I still think couple is fine to skip the engagement party--send a nice card with a note, talk to the ILs ahead of time--and definitely should attend the wedding and related festivities.

Cheapie

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Re: Dear Prudence: sibling "stealing" wedding date
« Reply #173 on: March 02, 2013, 11:31:00 PM »
<snip>I still think that someone asking/emailing you about a possible party date four months before it is to possibly happen, and you responding that you will 'make it work' does not commit you to attending.  RSVPing 'yes' to an invitation does.  The invitation may arrive with a totally different date ... things do happen.

I'm sorry, I've seen this expressed a few times, and I just cannot for the life of me rationalize it. The bolded is wrong. When someone asks you if you will be somewhere, and you say that you will, you have given them your word. Your are absolutely obligated. It does not matter that it is not a formal RSVP, you said that you would be there.

"I will make it work" means "I will be there". That's what it means.

So the words "we'll make it work" mean that this couple has to hold the whole day open for the engagement party and cannot make any plans for their own first anniversary?  Since weddings are held at different times during a day, I am guessing that the same can be done for engagement parties.  Considering that there was no mention of a party time, I'm am guessing that is exactly what they have to do until they receive an actual invitation.  That doesn't seem quite fair.  So no, I don't agree that "we'll make it work" means "we'll be there" otherwise I think the husband would have emailed "we will be there".  I think it means they'll figure out someway to make this work s best as possible for everyone involved in regards to both events.  And since the LW and her DH are planning on celebrating their first anniversary and are asking what to do about the wedding, it appears that they don't consider the husband's response of "we'll make it work" to be an RSVP to the engagement party either.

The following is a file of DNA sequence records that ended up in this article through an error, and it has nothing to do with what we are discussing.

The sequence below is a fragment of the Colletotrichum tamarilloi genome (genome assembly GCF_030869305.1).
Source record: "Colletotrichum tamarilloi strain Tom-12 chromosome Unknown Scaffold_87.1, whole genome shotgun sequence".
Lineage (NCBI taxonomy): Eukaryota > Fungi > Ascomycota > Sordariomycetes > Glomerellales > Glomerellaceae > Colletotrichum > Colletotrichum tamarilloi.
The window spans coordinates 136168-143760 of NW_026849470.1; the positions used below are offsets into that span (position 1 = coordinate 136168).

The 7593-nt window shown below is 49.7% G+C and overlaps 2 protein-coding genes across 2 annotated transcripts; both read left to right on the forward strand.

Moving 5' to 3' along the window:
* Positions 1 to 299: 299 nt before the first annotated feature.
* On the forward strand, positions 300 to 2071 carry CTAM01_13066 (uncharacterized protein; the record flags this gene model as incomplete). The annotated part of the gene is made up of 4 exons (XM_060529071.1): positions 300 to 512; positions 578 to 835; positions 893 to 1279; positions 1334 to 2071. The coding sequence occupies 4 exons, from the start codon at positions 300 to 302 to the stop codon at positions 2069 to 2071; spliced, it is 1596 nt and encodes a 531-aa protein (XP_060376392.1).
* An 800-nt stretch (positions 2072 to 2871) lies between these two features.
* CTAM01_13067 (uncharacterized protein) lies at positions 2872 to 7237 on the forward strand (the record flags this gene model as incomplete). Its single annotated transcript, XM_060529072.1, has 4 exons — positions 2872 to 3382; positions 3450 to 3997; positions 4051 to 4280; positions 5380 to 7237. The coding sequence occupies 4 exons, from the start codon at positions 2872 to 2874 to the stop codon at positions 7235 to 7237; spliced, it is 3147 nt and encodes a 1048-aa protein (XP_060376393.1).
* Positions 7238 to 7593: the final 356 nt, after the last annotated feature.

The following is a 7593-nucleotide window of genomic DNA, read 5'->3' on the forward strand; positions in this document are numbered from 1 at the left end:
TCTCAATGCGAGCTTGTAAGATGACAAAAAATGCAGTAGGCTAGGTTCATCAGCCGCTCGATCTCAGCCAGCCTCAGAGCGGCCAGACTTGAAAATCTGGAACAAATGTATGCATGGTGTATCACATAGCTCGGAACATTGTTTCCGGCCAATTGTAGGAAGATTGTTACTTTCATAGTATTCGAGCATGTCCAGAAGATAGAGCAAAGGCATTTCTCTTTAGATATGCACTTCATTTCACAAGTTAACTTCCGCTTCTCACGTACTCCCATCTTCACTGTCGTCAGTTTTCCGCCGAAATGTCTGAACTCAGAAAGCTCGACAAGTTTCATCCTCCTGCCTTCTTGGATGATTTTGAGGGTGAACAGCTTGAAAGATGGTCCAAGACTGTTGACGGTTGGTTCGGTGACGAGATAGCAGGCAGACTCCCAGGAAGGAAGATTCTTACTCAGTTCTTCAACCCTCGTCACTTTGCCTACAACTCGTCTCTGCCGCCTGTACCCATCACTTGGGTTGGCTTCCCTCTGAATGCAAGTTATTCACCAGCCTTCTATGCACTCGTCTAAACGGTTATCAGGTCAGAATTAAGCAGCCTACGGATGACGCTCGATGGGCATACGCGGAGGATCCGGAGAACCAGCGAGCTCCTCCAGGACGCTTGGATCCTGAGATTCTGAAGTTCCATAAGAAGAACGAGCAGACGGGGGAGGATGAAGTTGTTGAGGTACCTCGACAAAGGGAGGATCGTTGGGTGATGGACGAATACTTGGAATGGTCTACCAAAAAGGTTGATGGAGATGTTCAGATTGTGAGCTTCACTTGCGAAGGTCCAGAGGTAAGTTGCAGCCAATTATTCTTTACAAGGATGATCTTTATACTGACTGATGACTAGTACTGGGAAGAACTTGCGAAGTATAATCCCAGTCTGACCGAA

The husband did not write "they would be there", he wrote "we would make it work".  Maybe this couple's intent is to send a negative RSVP and offer to pay for the beverage service at the engagement party.  Maybe they are going to offer to pay for the band/DJ at the party as their present ... that might be their way of "making it work".  (Sorry, but I've never been to an engagement party and really don't know what all they entail. :) )

All we know from the LW is that the husband emailed "we would make it work" and that they are skipping the engagement party so their interpretation, and mine, of "we would make it work" are quite different from a number of posters on this thread.  I'm willing to agree to disagree, but I'm not willing to say that I am wrong and you are right ... we just have differing opinions on the semantics of the "we would make it work" portion of his email.

I do agree that the brother's wedding trumps a second anniversary though and they should attend that.  Heck, depending on what the invitation says about the engagement party, I think they should consider canceling their anniversary plans and attend that party.  I just don't agree that the email was an actual RSVP to both events and they are therefore not obligated to attend them at this point.  I to agree that an explanation for their absence should be considered since this is close family and it might help to smooth over any possible hurt feelings.

kareng57

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Re: Dear Prudence: sibling "stealing" wedding date
« Reply #174 on: March 02, 2013, 11:42:16 PM »